He said afterwards that the only hope for opposing the current “neoliberalism and utilitarianism” of the right – which “sees no value in disabled people” – was through the politics of the left.

But he said that even those on the left either do not understand or do not care about disabled people and “don’t allow us our voice”.

Griffiths told the Momentum event that there were frameworks in place through the UN Convention on the Rights of Persons with Disabilities that showed “how to realise inclusion of disabled people”, but the “reality on the ground is nowhere near reflecting that”.

He said the government had a “complete disregard for the lives of disabled people”, which it demonstrated in its “dismissal” of the UN’s repeated concerns about the UK’s implementation of the convention.

Much of the current activism, said Griffiths, was “in the here and now”, with disabled activists “trying to prevent the violence, the destruction of life, the further institutionalisation and marginalisation”, and was therefore stuck in “crisis-driven agendas”.

He said: “We don’t have enough of a vision of what we mean by a safer, inclusive, accessible environment and society.

“Where is the vision we can offer to everyone to say ‘this is what society should be built like’?

“The right continue to fragment us, to take away resources, so we end up fighting each other.

“Disabled people’s experiences illustrate how it is so easy to roll back on the advancements that have been gained by activists and groups, because our social justice and human rights are conditional, they are based on whether they meet the economic and political objectives of the state.

“So we cannot just rely on rights, we also have to have a vision, a vision that we can offer to other people.” 

Disabled campaigner and consultant Richard Rieser said he agreed with Griffiths and said that the “strength of the movement determines what rights we get”.

He said he wanted to see the development of an organisation that could provide “one voice for disabled people” in this country, while there was also a need to build a representative “mass movement” internationally.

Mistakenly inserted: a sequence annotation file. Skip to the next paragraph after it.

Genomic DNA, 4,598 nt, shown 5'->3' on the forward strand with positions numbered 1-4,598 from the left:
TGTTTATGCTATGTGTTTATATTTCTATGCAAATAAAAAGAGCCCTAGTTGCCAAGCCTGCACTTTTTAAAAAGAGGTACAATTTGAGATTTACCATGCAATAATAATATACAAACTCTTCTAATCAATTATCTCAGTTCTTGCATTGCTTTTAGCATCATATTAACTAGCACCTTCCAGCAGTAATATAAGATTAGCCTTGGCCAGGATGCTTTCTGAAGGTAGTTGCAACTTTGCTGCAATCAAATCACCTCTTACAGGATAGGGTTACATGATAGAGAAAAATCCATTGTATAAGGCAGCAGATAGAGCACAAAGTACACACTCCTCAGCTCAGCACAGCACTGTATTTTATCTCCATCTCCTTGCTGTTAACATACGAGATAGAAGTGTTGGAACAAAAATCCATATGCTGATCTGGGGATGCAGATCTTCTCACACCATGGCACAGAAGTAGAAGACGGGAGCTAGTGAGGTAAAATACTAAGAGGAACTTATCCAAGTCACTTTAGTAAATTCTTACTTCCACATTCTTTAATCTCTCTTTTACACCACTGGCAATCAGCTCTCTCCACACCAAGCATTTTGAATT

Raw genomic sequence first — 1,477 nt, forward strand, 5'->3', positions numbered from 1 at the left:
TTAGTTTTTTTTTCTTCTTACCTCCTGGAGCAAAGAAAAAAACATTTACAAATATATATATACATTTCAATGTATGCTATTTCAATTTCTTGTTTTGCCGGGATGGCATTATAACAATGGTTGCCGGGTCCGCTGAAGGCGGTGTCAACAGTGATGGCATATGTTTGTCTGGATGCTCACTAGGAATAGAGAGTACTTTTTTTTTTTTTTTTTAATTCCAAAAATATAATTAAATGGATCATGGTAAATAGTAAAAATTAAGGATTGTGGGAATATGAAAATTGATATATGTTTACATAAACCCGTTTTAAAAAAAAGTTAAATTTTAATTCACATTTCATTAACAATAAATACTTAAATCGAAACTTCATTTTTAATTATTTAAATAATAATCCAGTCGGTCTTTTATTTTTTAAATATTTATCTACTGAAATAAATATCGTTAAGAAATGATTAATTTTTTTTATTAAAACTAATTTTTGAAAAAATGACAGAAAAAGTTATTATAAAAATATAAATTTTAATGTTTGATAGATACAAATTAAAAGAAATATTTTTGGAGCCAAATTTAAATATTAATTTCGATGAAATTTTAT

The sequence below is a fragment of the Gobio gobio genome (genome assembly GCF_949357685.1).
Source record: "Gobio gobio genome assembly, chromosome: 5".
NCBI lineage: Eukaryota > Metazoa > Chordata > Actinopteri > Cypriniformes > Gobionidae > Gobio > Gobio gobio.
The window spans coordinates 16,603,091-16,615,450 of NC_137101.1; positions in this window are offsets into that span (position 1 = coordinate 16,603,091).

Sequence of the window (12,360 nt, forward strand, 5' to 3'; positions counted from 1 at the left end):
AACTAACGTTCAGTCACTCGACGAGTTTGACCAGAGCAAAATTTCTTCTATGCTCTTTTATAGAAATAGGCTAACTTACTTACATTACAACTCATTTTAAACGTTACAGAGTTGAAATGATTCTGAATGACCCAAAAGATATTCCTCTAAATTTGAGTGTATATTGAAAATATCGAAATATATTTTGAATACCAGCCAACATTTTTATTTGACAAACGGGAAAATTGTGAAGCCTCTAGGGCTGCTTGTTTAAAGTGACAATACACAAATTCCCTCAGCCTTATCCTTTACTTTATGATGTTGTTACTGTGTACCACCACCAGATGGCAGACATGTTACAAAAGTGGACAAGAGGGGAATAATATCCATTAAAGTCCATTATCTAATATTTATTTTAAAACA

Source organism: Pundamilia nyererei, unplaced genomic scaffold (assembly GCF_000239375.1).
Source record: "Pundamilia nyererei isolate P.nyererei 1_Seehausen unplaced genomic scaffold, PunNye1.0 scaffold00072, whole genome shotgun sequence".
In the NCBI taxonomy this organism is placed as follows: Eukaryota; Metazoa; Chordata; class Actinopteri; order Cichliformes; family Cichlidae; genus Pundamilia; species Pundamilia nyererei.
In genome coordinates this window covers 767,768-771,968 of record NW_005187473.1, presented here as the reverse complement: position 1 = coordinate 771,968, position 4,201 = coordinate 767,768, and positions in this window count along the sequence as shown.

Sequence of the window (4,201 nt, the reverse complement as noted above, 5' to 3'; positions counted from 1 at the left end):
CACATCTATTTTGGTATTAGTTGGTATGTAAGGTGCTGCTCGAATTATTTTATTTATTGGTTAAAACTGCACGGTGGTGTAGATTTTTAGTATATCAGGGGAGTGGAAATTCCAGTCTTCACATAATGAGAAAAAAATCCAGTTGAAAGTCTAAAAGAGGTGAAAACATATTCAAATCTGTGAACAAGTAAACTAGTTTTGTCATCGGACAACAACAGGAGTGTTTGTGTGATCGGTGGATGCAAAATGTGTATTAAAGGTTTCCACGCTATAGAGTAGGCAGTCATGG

He said there was no point the UN saying that access was a fundamental human right – which it does through the disability convention – if disabled people do not have the political strength to implement that right.

He said: “We have to build the strength both here and abroad.

“It seems to me that the time has come to have that discussion about how we rebuild our movement.”

Ruth Gould, artistic director of DaDaFest, which is holding its international festival showcasing disability and D/deaf arts from 1 November across Merseyside, told the first fringe event that she was often asked whether holding a “separate” festival risked perpetuating a disability “ghetto” when disabled campaigners were calling for society to be more inclusive.

But she said: “We are a cultural sector that is strong and vibrant. But to me it is not about ‘them and us’, it’s about ‘us’.

“We as disabled people have something really strong to say about our lived experience of disability.”

She questioned why disabled people – the “second largest minority group in the country, after men” – did not do more to acknowledge and express our own culture, as other minorities do.

Such artistic expressions “affirm our life experiences”, give disabled people a voice, bring them power and influence, challenge the messages in the media and “allow us to say and express the things others would prefer us to keep hidden.”

*This week, DaDaFest announced its line-up for this year’s international festival, with more than 50 exhibitions, performances, talks and workshops between 1 November and 8 December across the Liverpool city region.

Performers will include comedians Francesca Martinez and Laurence Clark, theatre-maker and comedian Jess Thom, Stop Gap Dance Company, artists Faith Bebbington, Jonathan Griffith, Simon McKeown and Martin O’Brien, and multi-instrumentalist Sarah Fisher.

They will all explore the concepts of ageing, death and disability, and “the changing nature of all our journeys and the legacies we leave”.

The festival will also commemorate the end of the First World War as “a key moment for modern recognition of disability as a social construct”.

Picture: Speakers at the first of the two fringes, including Richard Rieser (second from left), Pam Thomas (third from left), Ruth Gould (fourth from left), Miro Griffths (far right) and Paul Darke (third from right)